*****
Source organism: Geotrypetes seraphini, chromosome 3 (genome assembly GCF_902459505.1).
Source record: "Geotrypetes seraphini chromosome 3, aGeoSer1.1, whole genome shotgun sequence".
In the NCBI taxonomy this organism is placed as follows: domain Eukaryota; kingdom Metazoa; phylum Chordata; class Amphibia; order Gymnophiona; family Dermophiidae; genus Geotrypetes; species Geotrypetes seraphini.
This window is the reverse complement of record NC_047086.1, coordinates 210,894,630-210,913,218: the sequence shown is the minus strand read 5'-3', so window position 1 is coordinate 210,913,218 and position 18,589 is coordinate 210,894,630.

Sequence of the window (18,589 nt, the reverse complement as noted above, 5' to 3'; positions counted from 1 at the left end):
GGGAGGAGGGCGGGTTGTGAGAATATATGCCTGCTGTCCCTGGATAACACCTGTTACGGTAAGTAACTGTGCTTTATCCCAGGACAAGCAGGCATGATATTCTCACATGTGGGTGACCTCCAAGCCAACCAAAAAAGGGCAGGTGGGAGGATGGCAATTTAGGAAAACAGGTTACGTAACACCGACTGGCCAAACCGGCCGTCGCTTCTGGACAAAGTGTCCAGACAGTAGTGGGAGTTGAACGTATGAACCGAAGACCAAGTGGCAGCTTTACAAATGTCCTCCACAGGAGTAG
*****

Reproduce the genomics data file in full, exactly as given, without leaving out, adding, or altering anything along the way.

Source organism: Geotrypetes seraphini, chromosome 3 (genome assembly GCF_902459505.1).
Source record: "Geotrypetes seraphini chromosome 3, aGeoSer1.1, whole genome shotgun sequence".
In the NCBI taxonomy this organism is placed as follows: domain Eukaryota; kingdom Metazoa; phylum Chordata; class Amphibia; order Gymnophiona; family Dermophiidae; genus Geotrypetes; species Geotrypetes seraphini.
This window is the reverse complement of record NC_047086.1, coordinates 210,894,630-210,913,218: the sequence shown is the minus strand read 5'-3', so window position 1 is coordinate 210,913,218 and position 18,589 is coordinate 210,894,630.

Sequence of the window (18,589 nt, the reverse complement as noted above, 5' to 3'; positions counted from 1 at the left end):
GGGAGGAGGGCGGGTTGTGAGAATATATGCCTGCTGTCCCTGGATAACACCTGTTACGGTAAGTAACTGTGCTTTATCCCAGGACAAGCAGGCATGATATTCTCACATGTGGGTGACCTCCAAGCCAACCAAAAAAGGGCAGGTGGGAGGATGGCAATTTAGGAAAACAGGTTACGTAACACCGACTGGCCAAACCGGCCGTCGCTTCTGGACAAAGTGTCCAGACAGTAGTGGGAGTTGAACGTATGAACCGAAGACCAAGTGGCAGCTTTACAAATGTCCTCCACAGGAGTAG